New Self-Driving Shuttle in Las Vegas Crashes Just Hours After Launch

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The human driver of the truck, who was backing out at the time, was cited by the Las Vegas Metropolitan Police Department for the crash, which KSNV-TV reported occurred within the first hour of the shuttle's operation. "Had the truck had the same sensing equipment that the shuttle has the accident would have been avoided". The issue here is that while the Navya shuttle bus was able to come to a complete stop using its autonomous tech, it was unable to simply back up a few feet and get out of the reversing semi's way.

The eight-passenger shuttle is now offering free rides to people along a half-mile loop in the city's Fremont East "Innovation District".

Vegas's self-driving shuttle is operating in real-time traffic, a first for any city in the nation, and so it is being closely watched by many.

It does seem however that this technology is not quite ready yet though, after a self-driving bus crashed just two hours after launching. This pilot builds on Keolis' limited shuttle launch in downtown Las Vegas in early 2017; today's launch will be the first self-driving vehicle to be fully integrated with a city's traffic infrastructure. The autonomous buses are the brainchild of French autonomous vehicle company Navya ARMA, which is teaming up with AAA and Keolis, the company that owns and operates the shuttle, to gauge passenger enthusiasm for the product.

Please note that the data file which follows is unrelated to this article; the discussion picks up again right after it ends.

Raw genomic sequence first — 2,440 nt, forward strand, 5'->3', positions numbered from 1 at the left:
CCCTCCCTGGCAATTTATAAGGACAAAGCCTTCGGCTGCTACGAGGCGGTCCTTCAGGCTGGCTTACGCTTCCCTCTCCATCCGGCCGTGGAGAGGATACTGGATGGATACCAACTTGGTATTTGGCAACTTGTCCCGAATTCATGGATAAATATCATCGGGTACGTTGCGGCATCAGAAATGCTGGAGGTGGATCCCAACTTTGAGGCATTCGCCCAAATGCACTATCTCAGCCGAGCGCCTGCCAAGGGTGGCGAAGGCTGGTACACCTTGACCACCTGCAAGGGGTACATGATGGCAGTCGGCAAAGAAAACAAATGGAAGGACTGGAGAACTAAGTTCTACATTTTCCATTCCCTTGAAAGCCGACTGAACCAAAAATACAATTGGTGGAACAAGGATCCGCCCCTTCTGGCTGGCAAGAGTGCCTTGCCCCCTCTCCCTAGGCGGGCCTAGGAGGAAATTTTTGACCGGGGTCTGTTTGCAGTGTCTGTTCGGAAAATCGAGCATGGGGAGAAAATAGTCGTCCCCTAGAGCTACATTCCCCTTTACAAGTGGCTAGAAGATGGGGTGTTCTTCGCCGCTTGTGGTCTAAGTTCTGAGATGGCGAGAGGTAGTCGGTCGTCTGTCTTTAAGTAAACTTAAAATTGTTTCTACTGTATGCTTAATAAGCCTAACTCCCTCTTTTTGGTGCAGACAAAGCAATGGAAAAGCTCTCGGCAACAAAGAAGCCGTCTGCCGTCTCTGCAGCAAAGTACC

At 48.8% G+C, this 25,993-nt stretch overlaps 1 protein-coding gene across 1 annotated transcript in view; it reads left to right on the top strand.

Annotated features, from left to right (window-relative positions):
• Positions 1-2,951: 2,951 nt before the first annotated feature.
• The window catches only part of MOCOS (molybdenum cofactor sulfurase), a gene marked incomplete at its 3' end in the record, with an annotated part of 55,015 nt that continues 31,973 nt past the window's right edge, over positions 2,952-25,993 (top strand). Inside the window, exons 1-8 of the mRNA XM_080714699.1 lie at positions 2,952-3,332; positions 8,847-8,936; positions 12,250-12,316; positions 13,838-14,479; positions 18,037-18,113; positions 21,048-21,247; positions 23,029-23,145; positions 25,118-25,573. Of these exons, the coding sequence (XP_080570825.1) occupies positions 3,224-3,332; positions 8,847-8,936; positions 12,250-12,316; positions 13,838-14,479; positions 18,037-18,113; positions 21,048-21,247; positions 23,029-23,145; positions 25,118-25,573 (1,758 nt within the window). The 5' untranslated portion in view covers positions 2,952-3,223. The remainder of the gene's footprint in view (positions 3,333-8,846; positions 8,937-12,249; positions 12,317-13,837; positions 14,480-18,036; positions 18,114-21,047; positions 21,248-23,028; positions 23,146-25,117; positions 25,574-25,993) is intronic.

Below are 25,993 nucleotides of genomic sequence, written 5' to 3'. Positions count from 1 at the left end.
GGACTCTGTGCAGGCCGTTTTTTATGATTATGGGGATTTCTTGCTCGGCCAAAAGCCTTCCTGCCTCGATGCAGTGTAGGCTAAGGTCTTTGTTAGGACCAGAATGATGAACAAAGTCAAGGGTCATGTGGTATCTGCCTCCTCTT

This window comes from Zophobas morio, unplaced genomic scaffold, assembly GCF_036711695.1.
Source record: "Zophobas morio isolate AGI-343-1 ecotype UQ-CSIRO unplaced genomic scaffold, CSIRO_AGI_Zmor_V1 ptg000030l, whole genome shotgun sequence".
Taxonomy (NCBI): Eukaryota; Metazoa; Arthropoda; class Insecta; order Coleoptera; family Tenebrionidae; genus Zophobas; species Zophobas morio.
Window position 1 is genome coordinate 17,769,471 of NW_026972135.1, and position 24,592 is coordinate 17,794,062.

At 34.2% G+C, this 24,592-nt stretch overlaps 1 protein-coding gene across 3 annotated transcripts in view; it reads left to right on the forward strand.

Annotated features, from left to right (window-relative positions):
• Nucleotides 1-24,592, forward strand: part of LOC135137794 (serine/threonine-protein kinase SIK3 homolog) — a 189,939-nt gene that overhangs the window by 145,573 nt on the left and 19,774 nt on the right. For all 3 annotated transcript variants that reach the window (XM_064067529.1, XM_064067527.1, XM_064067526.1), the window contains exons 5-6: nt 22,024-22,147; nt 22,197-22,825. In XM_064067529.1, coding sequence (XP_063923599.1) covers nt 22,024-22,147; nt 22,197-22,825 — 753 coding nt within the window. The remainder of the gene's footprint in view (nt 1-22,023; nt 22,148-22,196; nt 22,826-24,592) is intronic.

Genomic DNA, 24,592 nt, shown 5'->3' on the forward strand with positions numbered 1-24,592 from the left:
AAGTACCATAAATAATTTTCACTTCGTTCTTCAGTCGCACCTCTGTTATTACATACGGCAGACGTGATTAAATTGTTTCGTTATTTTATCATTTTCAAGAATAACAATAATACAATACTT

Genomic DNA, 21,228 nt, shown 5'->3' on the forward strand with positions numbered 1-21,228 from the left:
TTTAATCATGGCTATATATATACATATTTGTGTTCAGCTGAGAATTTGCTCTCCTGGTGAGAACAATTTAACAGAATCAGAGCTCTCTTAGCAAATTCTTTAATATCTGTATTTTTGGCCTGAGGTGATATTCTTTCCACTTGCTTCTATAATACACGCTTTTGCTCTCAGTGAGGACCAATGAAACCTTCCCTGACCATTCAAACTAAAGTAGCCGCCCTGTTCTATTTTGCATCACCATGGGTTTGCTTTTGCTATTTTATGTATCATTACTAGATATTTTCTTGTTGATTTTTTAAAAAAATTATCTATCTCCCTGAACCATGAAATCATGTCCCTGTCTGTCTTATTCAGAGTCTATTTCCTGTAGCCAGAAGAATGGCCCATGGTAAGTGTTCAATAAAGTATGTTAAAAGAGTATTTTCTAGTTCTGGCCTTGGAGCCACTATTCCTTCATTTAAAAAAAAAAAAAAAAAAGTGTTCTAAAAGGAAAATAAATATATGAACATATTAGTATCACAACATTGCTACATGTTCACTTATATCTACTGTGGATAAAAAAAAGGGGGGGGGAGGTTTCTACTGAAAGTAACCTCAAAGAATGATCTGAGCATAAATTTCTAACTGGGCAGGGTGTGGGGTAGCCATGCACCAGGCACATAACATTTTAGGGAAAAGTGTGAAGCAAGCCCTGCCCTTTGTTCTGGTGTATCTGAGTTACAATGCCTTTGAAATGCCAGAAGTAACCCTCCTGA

Auto hit pedestrians near Toulouse - Three injured
All three students hit by the auto were Chinese, while the driver told police he rammed them "deliberately", local media said. One hundred Chinese students were enrolled this year on an MBA course at the institute, the local paper said.


While the shuttle remained out of service for the rest of the day, the tests are set to continue for the duration of the 12-month pilot in the downtown Innovation District, officials say.

Nearly all the incidents recorded by Waymo, Google's autonomous vehicle arm, have been down to human drivers hitting the vehicles, and a major crash involving Uber's driverless cars in March was down to the driver of the other auto.

The account also tweeted: 'We are at the forefront of technology'. It was hit by an incoming delivery truck dispelling rumours that there was something wrong with self-driving algorithm used as the shuttle "did what it was supposed to do".

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